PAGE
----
Monday, June 15, 2015

Lee R. Christensen and Bob Scanlon Join Re-Enactment of "Custer's Last Stand".

Lee R. Christensen's  Photos and Stories From Mt. Pleasant


In June 1986 I motored to Billings ,Montana where I met Bob Scanlon who had flown in to save energy for the ride . We rented a trailer that opens  into a   tent and headed for the Little Big Horn Battle field    I think in '86 it was still called the Custer battlefield. We  were spectators at the military burial of the remains of a Custer trooper who had been discovered on the battlefield summer of '85 following a brush and grass fire that exposed  parts of the battlefield.  

   Following the services we joined a group  that included   re-enactors and  motored  the roughly 15 miles to the "crow's nest"   where we spent the night in our rented trailer  and near the re-enactors in their tents.   The crow's nest if a high point (not too high) on the divide between the Rosebud river and the Little Big Horn and the point historians say Custer first had a chance to survey the Indian camp.   He stopped there long enough to take a deep breath and his men time to check the cinches on their horse and continued what turned out to be about 24 hours in the saddle.   Scanlon and I spent a restless night wondering if we   could live thru 6 hours in the saddle.
 Next morning we got up to the "rise and shine" bugle call of the reenactors, ate breakfast ?, were given  our rented horses, Seabicuit was not one of them and  as a group headed towards the battle field.. We had been joined by other mounted riders on their own horses and with the re-enactors may have   been one hundred riders and horses.  
 We departed our camp ground about 9am, not far off Custer's time.  The re-enactors had a semblance of military order  the rest of us none and some were having trouble staying on their horse.  Custer was in hurry and as I remember covered the distance in about 4 hours.  Our re-enactors were shooting a documentary and stopped frequently to re shoot.  The ride took us about eight hours and gave us a taste of what  Custer's troopers were experiencing after 24 hours in the saddle. 
 As had been my practice on trips for some years I was carrying my camera and plenty of film.  Shot a folder full of reasonably good photos and when U tube came along ,with the help of my daughter Tracy, we made a  U tube presentation.  You can certainly use it and any of the other photos I took on the ride.  Both Custer and I need the espouser - he  to lighten his blemished reputation, me,  to enhance mine.   Some photos to follow.    lee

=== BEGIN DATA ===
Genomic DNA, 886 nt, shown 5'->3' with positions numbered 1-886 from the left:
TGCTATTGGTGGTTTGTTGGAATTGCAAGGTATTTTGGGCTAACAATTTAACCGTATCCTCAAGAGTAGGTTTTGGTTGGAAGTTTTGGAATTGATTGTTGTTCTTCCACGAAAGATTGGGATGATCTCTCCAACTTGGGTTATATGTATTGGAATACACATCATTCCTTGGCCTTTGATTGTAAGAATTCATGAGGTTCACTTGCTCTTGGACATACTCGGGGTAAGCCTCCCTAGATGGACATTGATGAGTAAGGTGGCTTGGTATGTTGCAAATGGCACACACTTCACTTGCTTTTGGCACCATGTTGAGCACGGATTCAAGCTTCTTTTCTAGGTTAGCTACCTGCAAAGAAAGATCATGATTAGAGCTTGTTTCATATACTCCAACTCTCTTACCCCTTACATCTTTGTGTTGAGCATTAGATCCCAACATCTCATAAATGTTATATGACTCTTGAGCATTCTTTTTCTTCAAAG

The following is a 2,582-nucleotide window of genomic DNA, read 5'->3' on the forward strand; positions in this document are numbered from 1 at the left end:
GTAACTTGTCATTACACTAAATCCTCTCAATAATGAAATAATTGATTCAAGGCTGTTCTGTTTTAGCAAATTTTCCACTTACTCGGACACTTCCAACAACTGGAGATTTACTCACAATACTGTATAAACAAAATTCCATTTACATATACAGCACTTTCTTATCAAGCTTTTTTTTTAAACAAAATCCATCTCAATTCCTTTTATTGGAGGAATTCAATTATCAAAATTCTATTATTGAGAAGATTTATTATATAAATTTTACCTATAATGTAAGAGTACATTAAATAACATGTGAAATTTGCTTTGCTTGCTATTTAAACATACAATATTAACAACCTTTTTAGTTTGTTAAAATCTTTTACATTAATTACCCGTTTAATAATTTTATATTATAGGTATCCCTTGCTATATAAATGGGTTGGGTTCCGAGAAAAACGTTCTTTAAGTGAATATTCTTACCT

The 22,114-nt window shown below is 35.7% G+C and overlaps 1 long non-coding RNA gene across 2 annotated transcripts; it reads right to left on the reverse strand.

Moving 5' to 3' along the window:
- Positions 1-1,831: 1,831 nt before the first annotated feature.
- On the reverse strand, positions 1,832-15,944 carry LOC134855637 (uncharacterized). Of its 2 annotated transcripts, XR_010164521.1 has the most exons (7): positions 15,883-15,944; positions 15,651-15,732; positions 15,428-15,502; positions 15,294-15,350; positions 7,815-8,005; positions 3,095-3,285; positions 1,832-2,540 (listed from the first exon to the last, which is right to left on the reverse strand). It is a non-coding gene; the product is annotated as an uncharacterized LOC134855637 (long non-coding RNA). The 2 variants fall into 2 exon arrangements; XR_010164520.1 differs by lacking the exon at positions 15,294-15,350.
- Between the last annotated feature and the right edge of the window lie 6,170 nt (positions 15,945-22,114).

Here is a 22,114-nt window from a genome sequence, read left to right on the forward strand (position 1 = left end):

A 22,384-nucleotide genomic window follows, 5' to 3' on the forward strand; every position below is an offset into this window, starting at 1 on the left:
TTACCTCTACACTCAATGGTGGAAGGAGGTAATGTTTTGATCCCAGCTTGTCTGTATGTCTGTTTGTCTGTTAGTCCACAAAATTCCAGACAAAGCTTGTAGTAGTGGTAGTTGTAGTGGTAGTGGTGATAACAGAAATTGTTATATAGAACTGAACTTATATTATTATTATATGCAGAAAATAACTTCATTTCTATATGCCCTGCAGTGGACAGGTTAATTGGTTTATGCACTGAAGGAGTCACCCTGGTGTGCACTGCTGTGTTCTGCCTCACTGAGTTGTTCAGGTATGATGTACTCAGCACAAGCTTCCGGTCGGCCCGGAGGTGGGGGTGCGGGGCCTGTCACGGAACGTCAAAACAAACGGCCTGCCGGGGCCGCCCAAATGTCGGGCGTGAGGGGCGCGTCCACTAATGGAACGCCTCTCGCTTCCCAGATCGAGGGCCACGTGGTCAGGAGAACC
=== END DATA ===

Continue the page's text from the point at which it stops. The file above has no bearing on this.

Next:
More on Custer:  

Thursday, May 21, 2015

Curse of Orson Hyde

KATHY:   An item for your “Hyde” file.   My mother ‘s Parke family was with Hyde in Nevada.  They too gave up their acreage to return to Utah without being compensated.  While doing family research in the Carson City area I talked with Nevada’s Land Commissioner and he said they had no reason to complain “they had not paid anything for the land ”.    Had they stayed the State would have asked them to pay for it.  Lee

The Curse of Orson Hyde

When the Mormon faithful returned to Zion in 1858 at the call of Brigham Young, many were required to abandon the fruits of their labors in the shadow of the Sierra Nevada. One such was Orson Hyde, the magistrate sent west to arrange the affairs of Carson County. He had constructed a sawmill in Washoe Valley between the present sites of Reno and Carson City and had sold the mill before returning to Utah. But he had managed to get only "one span of small oxen, and an old wagon," as part payment on the $10,000 sale price. The rest was never forthcoming, despite Hyde's best efforts to collect.

After five years Hyde had despaired of ever collecting, and planted his suit "in the Chancery of Heaven" by reading, in the Utah legislature of which he was a member, an open letter to the people of Carson and Washoe valleys. The letter read in part:

"The Lord has signified to me, his unworthy servant, that as we have been under circumstances that compelled us to submit to your terms, that He will place you under circumstances that will compel you to submit to ours, or do worse.

"That mill and those land claims were worth $10,000 when we left them; the use of that property, or its increased value since, is $10,000 more, making our present demand $20,000.